Due DiligenceTM
sample reports

Inspecting your home is only half the job. The other half is writing a comprehensive report that details the deficiencies found. 

Your Due Diligence Home Inspection report will include: 
  • detailed descriptions of findings
  • photographs of defects and deficiencies
  • references to building codes, manufacturers' instructions & industry standards 
  • categorized summary
Renovation not properly permitted: We often receive calls from prospective clients who tell us, "It should be easy to inspect, it's just been renovated." Unfortunately more often than not, this is not the case. 

A big problem with renovations is that often the contractor does not properly permit the job. Instead of pulling the proper building permit for a renovation or addition that requires inspections of all trades and a final building inspection, some contractors will pull a "repairs" permit which does not require any inspections. 

This sample report was such a case. The inspection revealed at least sixty-one defects, thirty nine of which represented one or more code violations. 
New Construction Luxury Townhouse: This sample report just proves why it is always wise to get the home you are buying inspected. This townhouse was built by one Atlanta's best and most recognized builders. Regardless, some problems were found, and the builder in keeping with his reputation agreed to correct everything without a fuss.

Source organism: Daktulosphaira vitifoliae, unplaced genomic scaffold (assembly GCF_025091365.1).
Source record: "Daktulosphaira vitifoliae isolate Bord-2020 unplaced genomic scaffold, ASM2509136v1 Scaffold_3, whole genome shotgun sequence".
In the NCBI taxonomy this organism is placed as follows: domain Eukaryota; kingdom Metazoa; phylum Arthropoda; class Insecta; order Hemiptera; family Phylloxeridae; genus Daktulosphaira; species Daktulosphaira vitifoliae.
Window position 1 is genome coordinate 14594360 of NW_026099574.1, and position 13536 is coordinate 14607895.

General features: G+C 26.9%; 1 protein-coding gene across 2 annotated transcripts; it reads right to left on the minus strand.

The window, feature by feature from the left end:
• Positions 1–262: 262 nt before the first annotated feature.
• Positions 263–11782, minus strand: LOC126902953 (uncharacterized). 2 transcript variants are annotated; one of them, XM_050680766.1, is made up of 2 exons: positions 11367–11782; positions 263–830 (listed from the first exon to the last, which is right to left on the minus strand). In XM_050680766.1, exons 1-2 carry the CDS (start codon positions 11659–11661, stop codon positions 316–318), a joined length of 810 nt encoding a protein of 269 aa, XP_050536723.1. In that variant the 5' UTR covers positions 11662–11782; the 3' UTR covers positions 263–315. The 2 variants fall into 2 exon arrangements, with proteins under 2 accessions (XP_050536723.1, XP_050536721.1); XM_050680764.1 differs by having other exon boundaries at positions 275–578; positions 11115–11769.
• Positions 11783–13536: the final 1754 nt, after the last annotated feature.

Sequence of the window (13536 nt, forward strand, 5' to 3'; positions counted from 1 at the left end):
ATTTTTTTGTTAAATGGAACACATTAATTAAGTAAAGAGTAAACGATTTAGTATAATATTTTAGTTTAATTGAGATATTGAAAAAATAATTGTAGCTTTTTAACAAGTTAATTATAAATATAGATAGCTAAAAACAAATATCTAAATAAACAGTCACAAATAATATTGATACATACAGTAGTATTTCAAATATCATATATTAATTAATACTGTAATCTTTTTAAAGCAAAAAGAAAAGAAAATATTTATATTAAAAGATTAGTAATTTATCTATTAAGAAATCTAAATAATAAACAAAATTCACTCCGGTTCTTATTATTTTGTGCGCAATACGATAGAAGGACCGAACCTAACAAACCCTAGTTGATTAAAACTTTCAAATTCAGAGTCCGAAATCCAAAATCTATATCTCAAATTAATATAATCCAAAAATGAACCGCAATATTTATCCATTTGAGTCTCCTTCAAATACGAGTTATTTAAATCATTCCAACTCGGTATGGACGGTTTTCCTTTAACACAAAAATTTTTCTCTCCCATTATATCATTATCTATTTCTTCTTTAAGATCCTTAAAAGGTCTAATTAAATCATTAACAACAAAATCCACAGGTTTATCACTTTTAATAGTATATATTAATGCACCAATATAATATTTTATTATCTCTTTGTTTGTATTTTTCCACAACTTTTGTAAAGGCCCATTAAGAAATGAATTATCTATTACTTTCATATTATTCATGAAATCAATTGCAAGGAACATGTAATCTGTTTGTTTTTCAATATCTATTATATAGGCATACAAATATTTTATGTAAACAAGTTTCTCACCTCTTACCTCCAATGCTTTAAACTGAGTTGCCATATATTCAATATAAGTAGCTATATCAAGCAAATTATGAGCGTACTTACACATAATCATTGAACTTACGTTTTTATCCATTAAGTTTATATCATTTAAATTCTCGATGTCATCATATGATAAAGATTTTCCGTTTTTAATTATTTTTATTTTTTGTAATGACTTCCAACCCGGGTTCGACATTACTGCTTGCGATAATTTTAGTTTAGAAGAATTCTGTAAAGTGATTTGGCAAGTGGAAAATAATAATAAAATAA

Please call 404.202.5363 to schedule your
Foreclosure, 1990's Investor Special: This report is pretty typical of the problems found in smaller tract homes built in the early '90's. Often homes of this age need lots more than new carpet and a fresh paint job!
1960's Traditional: This report is pretty typical of the problems found in homes from the 60's. 

An East Atlanta "Flip":
Typically, flips are small older homes consisting of 2 or 3 bedrooms and 1 or 2 baths, built over crawl spaces, and ranging from 1000 to 1500 or so square feet. Usually flips are houses that have suffered from years of neglect and deferred maintenance. The renovation work completed by the flipper invariably focuses on cosmetics, while ignoring fundamental problems. Equipment and systems that are long past their useful life are often left in place. Work that should have been done to code is not. Likewise, long accepted, industry standards and manufacturer's instructions are simply ignored. For the home inspector this usually means that literally everything inspected is a "write up." 

We now average 5 hours time on-site for an inspection of a flip and then often an equal amount of time writing the report.

Flippers either care nothing about quality or simply lack the knowledge to understand what the problems are and how best to correct them. It does not matter if the flipper you are buying a house from is is unscrupulous or simply ignorant, either way you lose. Major problems go unrepaired. Work is not done to code. The purchaser winds up buying a house that will likely cost them thousands of dollars and much aggravation and inconvenience over the years. So, if you are buying a flip, remember the old saying, "let the buyer beware!"

Please call 404.202.5363 if you have any questions and to schedule your 
Due DiligenceTM Inspection.
Below are links to samples of some our recent inspection reports. The first few pages of each report contain the summary of findings. The pages that follow are the body of the report complete with photographs.